By popular demand, I’m following up on SB 101, dubbed the “Religious Freedom Restoration Act.” I don’t know that I have a lot of value to add, but I’ll go ahead and supplement my earlier post with what I think might be relevant information.
What does it do?
The law subjects government action to “strict scrutiny” if the government “substantially burdens a person’s exercise of religion.” Strict scrutiny means that the burden is permitted only if the burden is the least restrictive means in furthering a compelling governmental interest. If the government imposes such a burden without satisfying the strict scrutiny review, the court can enter an order preventing, correcting, restraining or abating the government action, awarding compensatory damages, and awarding attorneys’ fees.
On the national level, the federal RFRA was a response in 1993 to the 1990 Supreme Court case of Employment Division v. Smith. Smith challenged a decision that his employment termination was for just cause (and therefore he was not entitled to unemployment benefits) where he failed a drug test after using peyote as part of a religious ritual. The court held that, even though the unemployment benefits arguably burdened his free exercise of religion, such a burden was permissible so long as the burden arose out of a neutral law of general applicability. The alternative, according to the decision would be “to make the professed doctrines of religious belief superior to the law of the land, and in effect to permit every citizen to become a law unto himself.”
Congress felt that this opinion interpreting the scope of the First Amendment’s free exercise clause was insufficiently solicitous of religion and, therefore, passed a federal law that provided for more expansive protections. However, the Court determined in 1997 in the case of City of Boerne v. Flores that RFRA was unconstitutional as applied to the states. Congress has some leeway to regulate the states, particularly arising out of the Fourteenth Amendment, but the court did not see this free exercise legislation as having a remedial purpose within the scope of section 5 of the Fourteenth Amendment.
The Volokh Conspiracy has a pretty good discussion.
Do I think it is a good law?
Personally, I don’t. Like I said earlier, the definitions are vague and I think it’s a solution looking for a problem. In particular, I think determining what constitutes a substantial burden to a person’s exercise of religion is very problematic. Additionally, I don’t believe there is cause to elevate the right to free exercise of religion above other rights.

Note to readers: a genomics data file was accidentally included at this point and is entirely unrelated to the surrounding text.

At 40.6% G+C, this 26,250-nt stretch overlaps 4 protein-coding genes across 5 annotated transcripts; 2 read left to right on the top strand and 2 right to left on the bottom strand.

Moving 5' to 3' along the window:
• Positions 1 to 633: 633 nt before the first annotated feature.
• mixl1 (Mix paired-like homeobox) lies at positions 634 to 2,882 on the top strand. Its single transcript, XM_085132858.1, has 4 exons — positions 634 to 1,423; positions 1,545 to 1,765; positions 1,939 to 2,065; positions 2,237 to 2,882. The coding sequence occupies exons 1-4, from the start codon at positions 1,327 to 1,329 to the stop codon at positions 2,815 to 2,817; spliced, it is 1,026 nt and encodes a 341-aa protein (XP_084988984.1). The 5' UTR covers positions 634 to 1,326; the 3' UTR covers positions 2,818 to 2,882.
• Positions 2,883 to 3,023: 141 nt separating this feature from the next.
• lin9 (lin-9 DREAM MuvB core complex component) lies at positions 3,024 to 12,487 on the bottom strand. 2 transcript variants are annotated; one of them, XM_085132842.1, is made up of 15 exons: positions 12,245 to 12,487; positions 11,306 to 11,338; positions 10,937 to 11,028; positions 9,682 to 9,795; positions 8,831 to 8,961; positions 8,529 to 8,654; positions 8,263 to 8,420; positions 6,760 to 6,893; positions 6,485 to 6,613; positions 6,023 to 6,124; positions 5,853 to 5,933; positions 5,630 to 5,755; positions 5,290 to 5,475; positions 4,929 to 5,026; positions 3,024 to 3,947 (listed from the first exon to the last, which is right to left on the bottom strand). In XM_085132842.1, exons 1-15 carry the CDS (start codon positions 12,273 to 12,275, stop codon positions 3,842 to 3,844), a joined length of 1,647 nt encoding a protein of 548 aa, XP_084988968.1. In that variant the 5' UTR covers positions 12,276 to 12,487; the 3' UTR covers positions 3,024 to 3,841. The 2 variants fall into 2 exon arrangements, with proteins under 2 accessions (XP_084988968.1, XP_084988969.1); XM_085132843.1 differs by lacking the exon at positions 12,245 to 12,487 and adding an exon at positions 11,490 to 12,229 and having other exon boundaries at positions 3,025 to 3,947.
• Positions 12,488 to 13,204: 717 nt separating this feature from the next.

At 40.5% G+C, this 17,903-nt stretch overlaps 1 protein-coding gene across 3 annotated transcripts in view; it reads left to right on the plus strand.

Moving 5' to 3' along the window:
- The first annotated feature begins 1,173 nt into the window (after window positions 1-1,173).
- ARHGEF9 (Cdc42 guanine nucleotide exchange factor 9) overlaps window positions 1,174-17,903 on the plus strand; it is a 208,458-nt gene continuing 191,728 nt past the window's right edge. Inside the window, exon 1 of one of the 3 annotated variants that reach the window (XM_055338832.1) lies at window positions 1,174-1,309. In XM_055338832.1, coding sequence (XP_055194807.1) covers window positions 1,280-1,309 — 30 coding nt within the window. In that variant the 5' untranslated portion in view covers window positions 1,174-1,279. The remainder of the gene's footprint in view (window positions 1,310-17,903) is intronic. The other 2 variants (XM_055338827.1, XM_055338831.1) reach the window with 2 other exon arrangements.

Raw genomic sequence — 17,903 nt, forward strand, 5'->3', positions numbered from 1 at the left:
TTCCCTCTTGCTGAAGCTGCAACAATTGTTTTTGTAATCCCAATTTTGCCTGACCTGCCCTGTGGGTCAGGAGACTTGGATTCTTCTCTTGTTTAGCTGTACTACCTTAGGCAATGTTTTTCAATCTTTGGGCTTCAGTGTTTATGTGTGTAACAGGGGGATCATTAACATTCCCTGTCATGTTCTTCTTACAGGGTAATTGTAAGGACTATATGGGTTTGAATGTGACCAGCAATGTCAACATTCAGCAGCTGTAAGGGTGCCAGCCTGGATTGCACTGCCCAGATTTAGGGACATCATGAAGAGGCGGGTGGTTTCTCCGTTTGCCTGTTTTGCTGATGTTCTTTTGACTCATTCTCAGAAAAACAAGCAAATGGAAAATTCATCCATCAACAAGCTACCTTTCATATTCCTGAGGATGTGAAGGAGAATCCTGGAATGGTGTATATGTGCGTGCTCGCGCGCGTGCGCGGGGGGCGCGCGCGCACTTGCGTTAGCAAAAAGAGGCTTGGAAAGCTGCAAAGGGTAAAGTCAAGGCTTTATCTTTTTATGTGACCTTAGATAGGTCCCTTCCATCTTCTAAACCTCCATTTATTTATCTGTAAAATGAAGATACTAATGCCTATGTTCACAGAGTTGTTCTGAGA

Perhaps I’m wrong, but I don’t think there is a lot of meaningful standards that allow a court or litigants to challenge a plaintiff’s assertion that he, she, or it really objects on the basis of religion and that the religious belief is sincerely held. If a person largely ignores their religion and disregards the less convenient mandates of the stated religion until it’s time to raise this legislation as a shield or a sword, it’s still going to be problematic to argue that their religious profession is pretextual. Beyond that, showing that any governmental action is the “least restrictive means” is a very high hurdle. Although, I confess that my knowledge of “strict scrutiny” jurisprudence is mainly in the context of race. In that context, it has been described as “strict in theory, fatal in fact.” In other words, once the strict scrutiny review is selected, the governmental action always failed. However, in that Volokh Conspiracy link above, “strict scrutiny” in the religious burden context was described as “strict in theory, feeble in fact.” But that was from 1960s era judicial review. Right now, I guess knowing how strict scrutiny would play out in practice is a work in progress.
If it’s o.k. for lots of other states, isn’t it o.k. for Indiana?
I think there is some variant of state level RFRA in 20 other states. So far as I know, this has not caused great injustice. As a legal matter, this might be a tempest in a teapot. If an inmate can claim a religious reason and be entitled to a short beard instead of following the jail’s rules on being clean shaven, is that a big deal? So, the law’s proponents might be correct that the practical effects won’t be, by and large, that significant. (Which raises the question – what real need did we have for the legislation in the first place?)
But, as a political matter, context matters. RFRA started getting pushed here, so far as I can tell, in response to decisions having to do with gay rights and reproductive rights. Legally, it might permit religious rights to trump the civil rights of gay people and the reproductive rights of women. Politically, it sends a message of hostility to those who don’t share politically conservative religious sensibilities. And, at least in the short term, Indiana is going to experience some backlash due to that political message. I think we saw some evidence of that backlash when Gov. Pence felt obliged to sign the law somewhat furtively behind closed doors.